In October of 2015, when Bob Dylan started performing Frank Sinatra covers that weren’t on his first standards album Shadows in the Night live, we wrote “Shadows Volume 2 may be closer than you think.” Sure enough, a few months later, that “Volume 2” appeared, titled Fallen Angels.
Then this past June, we noticed that another American songbook standard had entered his setlists, prompting us to write a post titled Is Bob Dylan Planning a Third Album of Frank Sinatra Covers?. And today we got our answer: Yes. It’s called Triplicate and it’s three discs long.
We cheered that first album Shadows in the Night as loudly as anyone – we even named it the best covers album of the year. Last year, though, Fallen Angels didn’t even make our year-end list. Those songs reportedly came from the same sessions as the Shadows tracks, and it sounded like it. Songs that weren’t good enough to go on Shadows ended up on Fallen Angels. One standards album, as it turned out, was enough.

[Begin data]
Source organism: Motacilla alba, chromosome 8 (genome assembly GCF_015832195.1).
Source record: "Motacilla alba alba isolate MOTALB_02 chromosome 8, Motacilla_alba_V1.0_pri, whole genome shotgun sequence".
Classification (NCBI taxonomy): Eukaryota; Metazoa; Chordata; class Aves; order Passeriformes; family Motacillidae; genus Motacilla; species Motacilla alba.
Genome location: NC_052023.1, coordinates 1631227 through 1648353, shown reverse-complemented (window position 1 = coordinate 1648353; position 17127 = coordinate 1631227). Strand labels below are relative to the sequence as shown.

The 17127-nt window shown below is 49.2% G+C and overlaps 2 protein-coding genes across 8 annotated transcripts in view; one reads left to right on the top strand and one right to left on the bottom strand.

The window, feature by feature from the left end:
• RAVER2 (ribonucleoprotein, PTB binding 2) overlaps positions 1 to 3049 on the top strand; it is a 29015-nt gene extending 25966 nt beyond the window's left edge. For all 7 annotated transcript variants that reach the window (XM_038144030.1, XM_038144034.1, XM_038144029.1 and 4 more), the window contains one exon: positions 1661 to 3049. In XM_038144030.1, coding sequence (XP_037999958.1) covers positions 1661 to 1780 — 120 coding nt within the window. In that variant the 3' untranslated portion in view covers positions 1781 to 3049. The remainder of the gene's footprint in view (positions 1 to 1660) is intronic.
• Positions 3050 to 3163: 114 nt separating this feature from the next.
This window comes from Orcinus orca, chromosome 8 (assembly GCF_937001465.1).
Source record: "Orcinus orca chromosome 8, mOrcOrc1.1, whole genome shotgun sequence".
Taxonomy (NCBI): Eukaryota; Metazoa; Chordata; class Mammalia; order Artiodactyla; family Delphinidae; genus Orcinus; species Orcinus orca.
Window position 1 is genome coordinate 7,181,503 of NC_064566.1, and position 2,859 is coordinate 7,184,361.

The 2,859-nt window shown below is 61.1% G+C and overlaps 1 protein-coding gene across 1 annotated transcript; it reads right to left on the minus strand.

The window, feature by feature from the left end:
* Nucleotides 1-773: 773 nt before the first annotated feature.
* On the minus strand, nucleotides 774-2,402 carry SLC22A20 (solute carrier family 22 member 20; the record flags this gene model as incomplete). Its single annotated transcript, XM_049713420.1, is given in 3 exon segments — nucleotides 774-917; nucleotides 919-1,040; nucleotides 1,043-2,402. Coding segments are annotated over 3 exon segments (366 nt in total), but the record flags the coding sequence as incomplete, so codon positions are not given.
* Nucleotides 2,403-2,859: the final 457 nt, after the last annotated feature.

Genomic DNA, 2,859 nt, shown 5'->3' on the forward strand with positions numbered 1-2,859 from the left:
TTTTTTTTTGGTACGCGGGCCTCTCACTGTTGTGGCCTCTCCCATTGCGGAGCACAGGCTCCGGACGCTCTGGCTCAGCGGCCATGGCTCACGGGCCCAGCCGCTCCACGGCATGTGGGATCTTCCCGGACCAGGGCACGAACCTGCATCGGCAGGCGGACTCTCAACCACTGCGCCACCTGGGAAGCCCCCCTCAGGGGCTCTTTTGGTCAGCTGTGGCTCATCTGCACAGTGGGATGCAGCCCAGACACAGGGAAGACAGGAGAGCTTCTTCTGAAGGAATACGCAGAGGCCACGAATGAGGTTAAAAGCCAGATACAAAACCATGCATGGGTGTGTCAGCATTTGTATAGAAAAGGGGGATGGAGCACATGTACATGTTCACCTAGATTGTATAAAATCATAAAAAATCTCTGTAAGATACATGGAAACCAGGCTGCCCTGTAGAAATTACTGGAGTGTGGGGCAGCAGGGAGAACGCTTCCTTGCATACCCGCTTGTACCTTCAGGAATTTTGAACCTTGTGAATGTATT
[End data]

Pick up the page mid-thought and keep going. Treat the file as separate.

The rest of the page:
But it wasn’t for Bob. Nor was two standards albums. On March 31, we’re getting another. Or, rather, we’re getting three more bundled together as his first three-disc album ever. The first single, “I Could Have Told You,” is that same song we wrote about back in June.
Supposedly all these thirty new covers were at least recorded in a new session, so they’re not just scraps that weren’t even good enough to make the first scraps album. And “I Could Have Told You” sounds fine. Nothing revelatory – not like his “That Lucky Old Sun” or “Stay with Me” from the first album – but fine. Still though, enough is enough.
Though Bob Dylan can be a wonderful song-interpreter – something we’ve celebrated again and again – there’s no question that his greatest contribution to the world of cover songs has been writing songs for others to cover. Many of the greatest and most iconic covers of all time have come from Dylan songs. Hell, the most popular post in our site’s history is a 3,000-word history of one of them, Jimi Hendrix’s “All Along the Watchtower.”
That’s what we need, Bob. Write the next “All Along the Watchtower” for the next Jimi Hendrix to cover. We’ll even take a “Wiggle Wiggle” at this point. This standards thing has gone far enough and, to quote one of your own songs, beyond here lies nothin’.